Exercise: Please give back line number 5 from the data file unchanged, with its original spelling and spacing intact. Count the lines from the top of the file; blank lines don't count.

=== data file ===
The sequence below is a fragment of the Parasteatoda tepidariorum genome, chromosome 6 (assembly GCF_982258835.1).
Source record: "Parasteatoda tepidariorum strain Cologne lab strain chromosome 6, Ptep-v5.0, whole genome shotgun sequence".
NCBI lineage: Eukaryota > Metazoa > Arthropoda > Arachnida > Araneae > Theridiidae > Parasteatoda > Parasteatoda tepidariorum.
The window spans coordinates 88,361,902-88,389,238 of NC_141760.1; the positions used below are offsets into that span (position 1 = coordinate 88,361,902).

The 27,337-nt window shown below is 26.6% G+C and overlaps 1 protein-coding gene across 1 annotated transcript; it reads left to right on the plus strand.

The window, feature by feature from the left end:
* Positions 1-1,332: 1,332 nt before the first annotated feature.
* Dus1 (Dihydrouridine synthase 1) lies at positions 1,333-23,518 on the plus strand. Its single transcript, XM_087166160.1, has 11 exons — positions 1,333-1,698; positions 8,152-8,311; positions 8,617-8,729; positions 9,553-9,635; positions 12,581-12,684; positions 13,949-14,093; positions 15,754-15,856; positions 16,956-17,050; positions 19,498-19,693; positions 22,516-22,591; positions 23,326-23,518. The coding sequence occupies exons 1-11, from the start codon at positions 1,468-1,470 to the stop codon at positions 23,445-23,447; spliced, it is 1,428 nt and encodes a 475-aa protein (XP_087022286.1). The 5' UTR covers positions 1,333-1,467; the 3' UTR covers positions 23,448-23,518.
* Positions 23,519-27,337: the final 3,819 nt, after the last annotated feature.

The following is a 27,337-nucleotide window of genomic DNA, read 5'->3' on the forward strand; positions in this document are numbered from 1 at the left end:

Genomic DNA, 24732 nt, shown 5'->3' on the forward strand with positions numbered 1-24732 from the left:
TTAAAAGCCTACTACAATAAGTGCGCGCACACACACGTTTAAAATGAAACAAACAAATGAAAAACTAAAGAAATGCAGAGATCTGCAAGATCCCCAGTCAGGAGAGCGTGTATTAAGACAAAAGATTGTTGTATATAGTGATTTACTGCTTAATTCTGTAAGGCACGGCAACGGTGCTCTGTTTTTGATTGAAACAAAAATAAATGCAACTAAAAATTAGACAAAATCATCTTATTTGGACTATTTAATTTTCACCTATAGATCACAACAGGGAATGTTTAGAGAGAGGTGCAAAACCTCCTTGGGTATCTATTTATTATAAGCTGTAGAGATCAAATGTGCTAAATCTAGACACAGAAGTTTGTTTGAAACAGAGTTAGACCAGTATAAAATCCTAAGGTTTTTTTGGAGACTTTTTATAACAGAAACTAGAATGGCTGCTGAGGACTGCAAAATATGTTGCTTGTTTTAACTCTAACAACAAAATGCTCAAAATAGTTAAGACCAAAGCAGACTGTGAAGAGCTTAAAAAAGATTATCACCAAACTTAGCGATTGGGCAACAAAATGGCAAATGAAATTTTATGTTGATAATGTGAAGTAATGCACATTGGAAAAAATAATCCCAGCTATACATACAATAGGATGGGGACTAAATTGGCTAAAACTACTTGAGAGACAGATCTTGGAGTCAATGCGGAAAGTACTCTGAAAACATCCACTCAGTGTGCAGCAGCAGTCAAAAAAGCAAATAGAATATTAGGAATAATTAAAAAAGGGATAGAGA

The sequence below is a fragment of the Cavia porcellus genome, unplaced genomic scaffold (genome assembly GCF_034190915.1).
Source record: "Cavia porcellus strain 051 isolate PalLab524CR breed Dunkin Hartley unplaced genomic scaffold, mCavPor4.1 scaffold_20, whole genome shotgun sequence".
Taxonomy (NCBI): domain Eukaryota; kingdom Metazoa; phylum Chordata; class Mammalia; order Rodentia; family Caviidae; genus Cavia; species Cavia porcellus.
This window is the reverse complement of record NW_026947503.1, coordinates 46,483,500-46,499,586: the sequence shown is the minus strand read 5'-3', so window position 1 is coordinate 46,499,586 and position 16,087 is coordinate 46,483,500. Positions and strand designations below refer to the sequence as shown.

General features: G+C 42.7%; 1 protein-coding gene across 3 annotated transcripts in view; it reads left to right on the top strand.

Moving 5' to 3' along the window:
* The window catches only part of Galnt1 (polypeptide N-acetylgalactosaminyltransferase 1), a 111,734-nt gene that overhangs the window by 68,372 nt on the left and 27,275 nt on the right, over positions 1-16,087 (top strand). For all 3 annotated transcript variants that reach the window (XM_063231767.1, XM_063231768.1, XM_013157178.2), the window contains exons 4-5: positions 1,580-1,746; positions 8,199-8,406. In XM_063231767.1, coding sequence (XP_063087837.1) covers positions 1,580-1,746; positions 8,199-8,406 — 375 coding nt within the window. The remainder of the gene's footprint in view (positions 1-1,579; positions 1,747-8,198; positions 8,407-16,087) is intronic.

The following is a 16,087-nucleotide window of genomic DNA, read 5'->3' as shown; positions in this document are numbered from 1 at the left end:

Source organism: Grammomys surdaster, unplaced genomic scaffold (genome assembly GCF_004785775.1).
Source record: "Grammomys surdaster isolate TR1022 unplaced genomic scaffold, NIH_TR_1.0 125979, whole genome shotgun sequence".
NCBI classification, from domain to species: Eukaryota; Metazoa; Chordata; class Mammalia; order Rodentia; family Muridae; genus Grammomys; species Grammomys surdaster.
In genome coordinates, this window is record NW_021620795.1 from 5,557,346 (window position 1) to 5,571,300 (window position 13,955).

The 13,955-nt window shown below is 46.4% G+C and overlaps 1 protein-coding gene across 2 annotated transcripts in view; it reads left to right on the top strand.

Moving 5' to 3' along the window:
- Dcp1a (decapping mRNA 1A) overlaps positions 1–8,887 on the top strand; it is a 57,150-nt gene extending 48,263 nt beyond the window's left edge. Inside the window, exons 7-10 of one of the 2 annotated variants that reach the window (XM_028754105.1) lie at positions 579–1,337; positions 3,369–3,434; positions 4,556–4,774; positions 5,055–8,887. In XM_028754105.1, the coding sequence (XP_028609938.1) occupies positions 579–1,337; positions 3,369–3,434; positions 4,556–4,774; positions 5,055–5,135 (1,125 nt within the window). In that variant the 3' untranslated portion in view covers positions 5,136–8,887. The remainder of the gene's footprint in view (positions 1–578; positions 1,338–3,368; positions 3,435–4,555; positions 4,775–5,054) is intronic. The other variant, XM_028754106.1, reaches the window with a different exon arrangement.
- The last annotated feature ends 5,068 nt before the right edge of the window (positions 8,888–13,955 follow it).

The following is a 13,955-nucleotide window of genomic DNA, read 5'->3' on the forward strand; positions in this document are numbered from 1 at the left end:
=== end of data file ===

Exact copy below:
The 27,337-nt window shown below is 26.6% G+C and overlaps 1 protein-coding gene across 1 annotated transcript; it reads left to right on the plus strand.